Brotherhood imam skips Doha sermon, but more needed for GCC to reconcile

That Youssef Al Qaradawi did not speak raises hopes that the spat involving Qatar and the UAE, Saudi Arabia and Bahrain might be slowly moving towards a resolution.

 Twitter photo of  Abdel Fattah El Sisi on the campaign trail on March 30. Photo courtesy-Twitter/@SisiCampaign

El Sisi rides a bicycle, kicks off social media storm

The photos and video created a huge buzz across social media networks, possibly a marker of a new era for Egypt.

 An Afghan election commission worker carries a ballot box at a vote counting centre in Jalalabad on April 6. A roadside bomb hit a truck carrying full ballot boxes in northern Afghanistan, killing three people a day after the country voted for a successor to President Hamid Karzai. Eight boxes of votes were destroyed in the blast, which came as the three leading candidates voiced concerns about possible fraud. Noorullah Shirzada / AFP Photo

Two pressing questions for Afghanistan’s future president

Once in office, the next Afghan president must move fast to address important questions that will decide the immediate future of the country.

 Friday is UN Mine Awareness Day and Omer Hassan, who does demining work in Iraqi Kurdistan, is doing all he can to teach people about the dangers posed by landmines. Louise Redvers for The National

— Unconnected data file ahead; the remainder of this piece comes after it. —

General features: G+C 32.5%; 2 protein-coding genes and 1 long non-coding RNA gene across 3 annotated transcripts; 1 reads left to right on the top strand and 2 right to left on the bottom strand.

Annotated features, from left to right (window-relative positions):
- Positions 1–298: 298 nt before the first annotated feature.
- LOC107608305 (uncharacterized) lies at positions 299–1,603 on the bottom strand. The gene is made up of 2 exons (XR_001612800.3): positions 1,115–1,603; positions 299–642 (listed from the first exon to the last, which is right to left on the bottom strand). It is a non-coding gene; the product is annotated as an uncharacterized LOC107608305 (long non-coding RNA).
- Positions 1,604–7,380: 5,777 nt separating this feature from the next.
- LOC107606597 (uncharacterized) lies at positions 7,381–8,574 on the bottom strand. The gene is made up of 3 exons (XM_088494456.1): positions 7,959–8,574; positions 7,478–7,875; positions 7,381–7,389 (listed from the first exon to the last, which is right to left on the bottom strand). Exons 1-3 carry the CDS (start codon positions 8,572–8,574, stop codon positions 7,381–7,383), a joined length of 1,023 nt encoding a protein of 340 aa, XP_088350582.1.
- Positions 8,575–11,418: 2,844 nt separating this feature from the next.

A landmine nearly ended Omer’s life but he now works to end the threat of mines in Iraq

Omer Hassan does demining work in Iraqi Kurdistan and only has to show people his mangled leg to underscore the danger of mines. With the world marking UN Mine Awareness Day on Friday, his work is as important as ever as Iraq is one of the most mine-affected countries in the world.

 Supporters of Turkey's ruling AKP cheer as they follow the election's results in front of the party's headquarters in Ankara on March 30. Adem Altan/ AFP Photo

Erdogan critic fears retaliation if he returns to Turkey

Emre Uslu is a staunch critic of Turkey's Prime Minister Recep Tayyip Erdogan. Now, with a mass crackdown on opposition expected, he is unsure when he can return home.


To add your event to The National listings, click here

Get the most from The National